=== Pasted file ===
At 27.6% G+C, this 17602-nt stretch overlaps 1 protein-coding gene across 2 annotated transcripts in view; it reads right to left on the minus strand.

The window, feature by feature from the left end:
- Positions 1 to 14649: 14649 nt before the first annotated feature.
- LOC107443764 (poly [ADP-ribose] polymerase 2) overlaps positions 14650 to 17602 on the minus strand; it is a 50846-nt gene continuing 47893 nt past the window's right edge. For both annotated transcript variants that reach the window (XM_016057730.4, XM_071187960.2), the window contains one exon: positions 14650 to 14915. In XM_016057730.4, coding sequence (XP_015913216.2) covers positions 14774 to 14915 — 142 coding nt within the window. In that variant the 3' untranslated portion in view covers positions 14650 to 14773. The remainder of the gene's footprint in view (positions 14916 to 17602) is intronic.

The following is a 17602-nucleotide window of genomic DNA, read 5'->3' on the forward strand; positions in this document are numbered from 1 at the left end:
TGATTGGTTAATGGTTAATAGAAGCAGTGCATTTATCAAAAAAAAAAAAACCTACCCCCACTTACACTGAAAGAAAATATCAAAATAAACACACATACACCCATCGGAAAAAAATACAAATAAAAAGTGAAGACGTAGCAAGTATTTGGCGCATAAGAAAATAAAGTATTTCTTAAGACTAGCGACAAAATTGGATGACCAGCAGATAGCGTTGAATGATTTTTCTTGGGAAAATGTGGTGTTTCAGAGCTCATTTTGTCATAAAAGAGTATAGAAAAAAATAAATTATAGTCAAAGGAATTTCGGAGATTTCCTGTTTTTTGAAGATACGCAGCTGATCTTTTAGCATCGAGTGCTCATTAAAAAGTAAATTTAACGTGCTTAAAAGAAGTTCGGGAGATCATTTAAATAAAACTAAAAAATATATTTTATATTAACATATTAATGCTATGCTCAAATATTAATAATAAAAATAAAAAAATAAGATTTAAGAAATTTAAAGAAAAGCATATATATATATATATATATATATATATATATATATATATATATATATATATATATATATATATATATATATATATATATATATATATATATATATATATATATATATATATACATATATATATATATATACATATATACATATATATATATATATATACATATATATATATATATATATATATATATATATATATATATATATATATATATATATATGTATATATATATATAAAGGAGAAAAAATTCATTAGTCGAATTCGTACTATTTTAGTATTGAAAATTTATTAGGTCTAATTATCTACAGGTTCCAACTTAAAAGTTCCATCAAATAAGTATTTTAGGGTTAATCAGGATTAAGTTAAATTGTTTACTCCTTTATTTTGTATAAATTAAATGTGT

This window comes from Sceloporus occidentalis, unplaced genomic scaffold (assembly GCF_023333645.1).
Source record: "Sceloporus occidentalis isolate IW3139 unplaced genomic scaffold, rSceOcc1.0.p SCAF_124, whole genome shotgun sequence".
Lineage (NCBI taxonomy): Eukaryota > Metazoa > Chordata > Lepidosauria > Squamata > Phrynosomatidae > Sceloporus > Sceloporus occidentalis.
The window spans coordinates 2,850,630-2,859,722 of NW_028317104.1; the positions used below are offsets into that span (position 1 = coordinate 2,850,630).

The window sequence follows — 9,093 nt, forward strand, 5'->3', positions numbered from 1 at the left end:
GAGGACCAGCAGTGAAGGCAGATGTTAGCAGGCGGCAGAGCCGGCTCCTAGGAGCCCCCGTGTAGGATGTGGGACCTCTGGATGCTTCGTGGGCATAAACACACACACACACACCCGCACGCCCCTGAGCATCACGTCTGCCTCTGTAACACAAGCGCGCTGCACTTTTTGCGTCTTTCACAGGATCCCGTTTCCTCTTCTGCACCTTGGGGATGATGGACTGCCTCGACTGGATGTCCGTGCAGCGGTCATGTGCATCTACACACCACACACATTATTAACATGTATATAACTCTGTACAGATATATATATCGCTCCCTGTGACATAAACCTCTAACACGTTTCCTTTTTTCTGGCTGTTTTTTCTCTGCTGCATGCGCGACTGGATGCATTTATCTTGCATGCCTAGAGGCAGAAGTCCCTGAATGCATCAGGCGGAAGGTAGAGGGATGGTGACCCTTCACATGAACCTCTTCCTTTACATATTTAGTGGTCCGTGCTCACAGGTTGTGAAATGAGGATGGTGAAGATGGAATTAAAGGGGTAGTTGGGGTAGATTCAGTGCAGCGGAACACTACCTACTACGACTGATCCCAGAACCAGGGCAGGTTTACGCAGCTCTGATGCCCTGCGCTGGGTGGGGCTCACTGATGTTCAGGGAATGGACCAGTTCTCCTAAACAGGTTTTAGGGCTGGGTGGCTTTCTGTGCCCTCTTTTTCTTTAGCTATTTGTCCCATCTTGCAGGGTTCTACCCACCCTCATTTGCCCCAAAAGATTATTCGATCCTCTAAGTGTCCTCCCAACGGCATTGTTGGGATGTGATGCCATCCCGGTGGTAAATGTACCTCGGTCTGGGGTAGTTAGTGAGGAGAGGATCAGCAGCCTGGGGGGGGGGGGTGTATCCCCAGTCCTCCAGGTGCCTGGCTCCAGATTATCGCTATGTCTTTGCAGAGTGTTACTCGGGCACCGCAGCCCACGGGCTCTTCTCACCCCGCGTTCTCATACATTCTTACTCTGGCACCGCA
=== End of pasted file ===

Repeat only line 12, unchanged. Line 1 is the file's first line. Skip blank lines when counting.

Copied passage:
GAGGACCAGCAGTGAAGGCAGATGTTAGCAGGCGGCAGAGCCGGCTCCTAGGAGCCCCCGTGTAGGATGTGGGACCTCTGGATGCTTCGTGGGCATAAACACACACACACACACCCGCACGCCCCTGAGCATCACGTCTGCCTCTGTAACACAAGCGCGCTGCACTTTTTGCGTCTTTCACAGGATCCCGTTTCCTCTTCTGCACCTTGGGGATGATGGACTGCCTCGACTGGATGTCCGTGCAGCGGTCATGTGCATCTACACACCACACACATTATTAACATGTATATAACTCTGTACAGATATATATATCGCTCCCTGTGACATAAACCTCTAACACGTTTCCTTTTTTCTGGCTGTTTTTTCTCTGCTGCATGCGCGACTGGATGCATTTATCTTGCATGCCTAGAGGCAGAAGTCCCTGAATGCATCAGGCGGAAGGTAGAGGGATGGTGACCCTTCACATGAACCTCTTCCTTTACATATTTAGTGGTCCGTGCTCACAGGTTGTGAAATGAGGATGGTGAAGATGGAATTAAAGGGGTAGTTGGGGTAGATTCAGTGCAGCGGAACACTACCTACTACGACTGATCCCAGAACCAGGGCAGGTTTACGCAGCTCTGATGCCCTGCGCTGGGTGGGGCTCACTGATGTTCAGGGAATGGACCAGTTCTCCTAAACAGGTTTTAGGGCTGGGTGGCTTTCTGTGCCCTCTTTTTCTTTAGCTATTTGTCCCATCTTGCAGGGTTCTACCCACCCTCATTTGCCCCAAAAGATTATTCGATCCTCTAAGTGTCCTCCCAACGGCATTGTTGGGATGTGATGCCATCCCGGTGGTAAATGTACCTCGGTCTGGGGTAGTTAGTGAGGAGAGGATCAGCAGCCTGGGGGGGGGGGGTGTATCCCCAGTCCTCCAGGTGCCTGGCTCCAGATTATCGCTATGTCTTTGCAGAGTGTTACTCGGGCACCGCAGCCCACGGGCTCTTCTCACCCCGCGTTCTCATACATTCTTACTCTGGCACCGCA